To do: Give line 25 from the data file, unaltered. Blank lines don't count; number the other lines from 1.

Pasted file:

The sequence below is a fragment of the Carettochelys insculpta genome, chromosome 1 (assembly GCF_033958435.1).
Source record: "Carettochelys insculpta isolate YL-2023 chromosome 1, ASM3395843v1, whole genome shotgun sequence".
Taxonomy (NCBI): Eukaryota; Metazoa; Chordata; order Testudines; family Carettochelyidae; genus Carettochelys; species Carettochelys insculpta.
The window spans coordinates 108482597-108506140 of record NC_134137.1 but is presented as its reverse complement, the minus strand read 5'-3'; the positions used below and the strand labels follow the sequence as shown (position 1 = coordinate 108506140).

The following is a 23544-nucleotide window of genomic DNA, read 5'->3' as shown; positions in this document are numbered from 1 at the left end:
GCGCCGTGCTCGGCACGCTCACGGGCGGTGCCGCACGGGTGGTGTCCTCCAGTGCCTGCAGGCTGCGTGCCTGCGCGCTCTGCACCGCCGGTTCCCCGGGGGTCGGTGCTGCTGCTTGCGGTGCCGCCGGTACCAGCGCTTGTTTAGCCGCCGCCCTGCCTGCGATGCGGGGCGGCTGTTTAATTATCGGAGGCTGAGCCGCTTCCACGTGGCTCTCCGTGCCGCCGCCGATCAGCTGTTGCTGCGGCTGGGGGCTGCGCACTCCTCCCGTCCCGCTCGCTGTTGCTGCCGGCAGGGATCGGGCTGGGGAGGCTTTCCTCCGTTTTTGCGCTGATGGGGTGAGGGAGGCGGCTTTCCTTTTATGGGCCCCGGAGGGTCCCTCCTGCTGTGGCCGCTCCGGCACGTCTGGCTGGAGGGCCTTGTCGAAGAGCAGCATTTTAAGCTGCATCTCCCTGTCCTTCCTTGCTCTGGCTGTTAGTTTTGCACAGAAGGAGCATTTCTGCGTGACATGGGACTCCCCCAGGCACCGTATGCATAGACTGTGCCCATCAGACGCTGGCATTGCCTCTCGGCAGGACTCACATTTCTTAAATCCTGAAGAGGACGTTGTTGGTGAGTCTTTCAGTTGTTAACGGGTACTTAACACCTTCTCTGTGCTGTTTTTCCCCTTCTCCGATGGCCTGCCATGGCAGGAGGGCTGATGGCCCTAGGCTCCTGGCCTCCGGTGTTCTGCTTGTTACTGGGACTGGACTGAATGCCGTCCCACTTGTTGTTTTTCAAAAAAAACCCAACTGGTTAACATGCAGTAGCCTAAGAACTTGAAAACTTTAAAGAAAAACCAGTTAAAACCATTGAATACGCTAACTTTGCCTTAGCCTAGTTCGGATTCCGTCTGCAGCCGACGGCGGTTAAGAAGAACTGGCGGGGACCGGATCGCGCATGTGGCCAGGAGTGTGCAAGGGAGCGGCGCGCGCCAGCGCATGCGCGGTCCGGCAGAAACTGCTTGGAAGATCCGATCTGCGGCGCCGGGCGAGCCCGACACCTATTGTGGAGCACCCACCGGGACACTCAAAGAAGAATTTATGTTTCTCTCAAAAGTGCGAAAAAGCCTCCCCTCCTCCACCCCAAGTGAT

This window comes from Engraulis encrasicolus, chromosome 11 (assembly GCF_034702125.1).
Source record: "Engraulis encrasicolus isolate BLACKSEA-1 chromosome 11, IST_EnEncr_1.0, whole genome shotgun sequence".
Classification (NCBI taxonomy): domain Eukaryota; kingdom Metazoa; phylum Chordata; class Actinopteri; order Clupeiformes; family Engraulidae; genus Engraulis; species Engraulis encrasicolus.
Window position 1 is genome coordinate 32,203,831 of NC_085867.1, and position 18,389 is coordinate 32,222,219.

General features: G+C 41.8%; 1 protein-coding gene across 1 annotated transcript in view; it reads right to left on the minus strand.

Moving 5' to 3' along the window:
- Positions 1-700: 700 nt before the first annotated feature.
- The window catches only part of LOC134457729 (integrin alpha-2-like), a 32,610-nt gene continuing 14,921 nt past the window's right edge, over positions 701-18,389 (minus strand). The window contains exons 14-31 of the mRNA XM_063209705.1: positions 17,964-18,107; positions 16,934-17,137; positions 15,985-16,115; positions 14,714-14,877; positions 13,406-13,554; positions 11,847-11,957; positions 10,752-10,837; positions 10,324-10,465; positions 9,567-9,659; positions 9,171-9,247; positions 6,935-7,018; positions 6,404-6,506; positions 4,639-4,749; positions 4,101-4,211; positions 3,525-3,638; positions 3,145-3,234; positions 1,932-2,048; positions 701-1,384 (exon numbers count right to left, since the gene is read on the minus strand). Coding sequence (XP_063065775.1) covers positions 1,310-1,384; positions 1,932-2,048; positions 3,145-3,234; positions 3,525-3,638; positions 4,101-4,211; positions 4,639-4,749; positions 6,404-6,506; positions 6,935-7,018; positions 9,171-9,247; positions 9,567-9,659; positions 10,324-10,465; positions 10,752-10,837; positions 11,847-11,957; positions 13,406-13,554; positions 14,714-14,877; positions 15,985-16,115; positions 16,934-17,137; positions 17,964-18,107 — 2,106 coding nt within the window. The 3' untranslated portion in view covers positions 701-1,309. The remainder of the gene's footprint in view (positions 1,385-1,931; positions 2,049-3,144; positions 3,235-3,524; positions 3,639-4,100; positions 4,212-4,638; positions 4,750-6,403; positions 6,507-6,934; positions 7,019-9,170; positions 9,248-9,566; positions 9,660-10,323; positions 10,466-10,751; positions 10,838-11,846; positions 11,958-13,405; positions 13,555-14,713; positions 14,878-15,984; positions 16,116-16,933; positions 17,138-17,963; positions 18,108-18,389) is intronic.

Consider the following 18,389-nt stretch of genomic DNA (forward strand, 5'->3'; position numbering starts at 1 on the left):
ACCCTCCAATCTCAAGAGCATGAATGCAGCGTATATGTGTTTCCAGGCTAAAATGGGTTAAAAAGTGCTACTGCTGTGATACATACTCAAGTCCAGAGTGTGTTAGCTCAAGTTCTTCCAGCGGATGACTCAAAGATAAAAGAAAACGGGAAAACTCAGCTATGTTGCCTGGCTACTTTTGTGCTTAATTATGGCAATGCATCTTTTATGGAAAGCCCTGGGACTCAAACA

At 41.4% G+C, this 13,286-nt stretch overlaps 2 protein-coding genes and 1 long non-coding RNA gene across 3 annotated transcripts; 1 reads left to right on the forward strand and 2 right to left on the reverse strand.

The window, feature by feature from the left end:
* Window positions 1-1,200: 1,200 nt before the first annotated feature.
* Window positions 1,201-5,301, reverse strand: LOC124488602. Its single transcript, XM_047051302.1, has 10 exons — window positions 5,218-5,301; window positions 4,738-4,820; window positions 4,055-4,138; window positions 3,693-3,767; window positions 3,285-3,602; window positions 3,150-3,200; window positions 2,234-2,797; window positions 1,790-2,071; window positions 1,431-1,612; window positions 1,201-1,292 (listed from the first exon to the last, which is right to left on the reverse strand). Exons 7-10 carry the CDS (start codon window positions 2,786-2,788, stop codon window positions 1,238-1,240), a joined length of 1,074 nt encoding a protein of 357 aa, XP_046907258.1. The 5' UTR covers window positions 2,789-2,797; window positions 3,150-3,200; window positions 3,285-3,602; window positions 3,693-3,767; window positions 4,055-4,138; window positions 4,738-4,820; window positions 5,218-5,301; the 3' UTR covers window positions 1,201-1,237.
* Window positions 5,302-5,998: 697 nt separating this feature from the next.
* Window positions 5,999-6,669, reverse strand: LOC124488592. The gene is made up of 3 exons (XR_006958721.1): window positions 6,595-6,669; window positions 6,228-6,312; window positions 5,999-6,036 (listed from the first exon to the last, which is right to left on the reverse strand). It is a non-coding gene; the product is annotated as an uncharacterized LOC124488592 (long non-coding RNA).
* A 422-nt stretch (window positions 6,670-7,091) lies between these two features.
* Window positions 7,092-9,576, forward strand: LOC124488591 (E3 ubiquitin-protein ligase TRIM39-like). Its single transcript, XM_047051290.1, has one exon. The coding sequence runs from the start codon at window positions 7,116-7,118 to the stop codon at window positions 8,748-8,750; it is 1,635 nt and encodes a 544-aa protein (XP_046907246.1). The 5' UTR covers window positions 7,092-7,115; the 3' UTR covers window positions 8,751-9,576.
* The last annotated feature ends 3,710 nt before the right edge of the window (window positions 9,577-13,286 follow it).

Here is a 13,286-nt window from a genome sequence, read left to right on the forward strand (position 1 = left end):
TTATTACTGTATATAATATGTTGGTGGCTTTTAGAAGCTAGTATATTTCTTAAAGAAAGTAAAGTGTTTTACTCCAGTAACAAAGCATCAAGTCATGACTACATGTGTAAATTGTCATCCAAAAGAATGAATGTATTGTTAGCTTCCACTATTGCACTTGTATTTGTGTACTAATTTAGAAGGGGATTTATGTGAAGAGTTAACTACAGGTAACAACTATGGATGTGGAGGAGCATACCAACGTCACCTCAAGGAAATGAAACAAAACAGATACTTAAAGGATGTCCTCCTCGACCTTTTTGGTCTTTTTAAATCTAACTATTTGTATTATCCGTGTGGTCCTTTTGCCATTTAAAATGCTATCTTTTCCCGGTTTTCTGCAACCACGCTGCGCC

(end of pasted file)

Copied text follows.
* The last annotated feature ends 3,710 nt before the right edge of the window (window positions 9,577-13,286 follow it).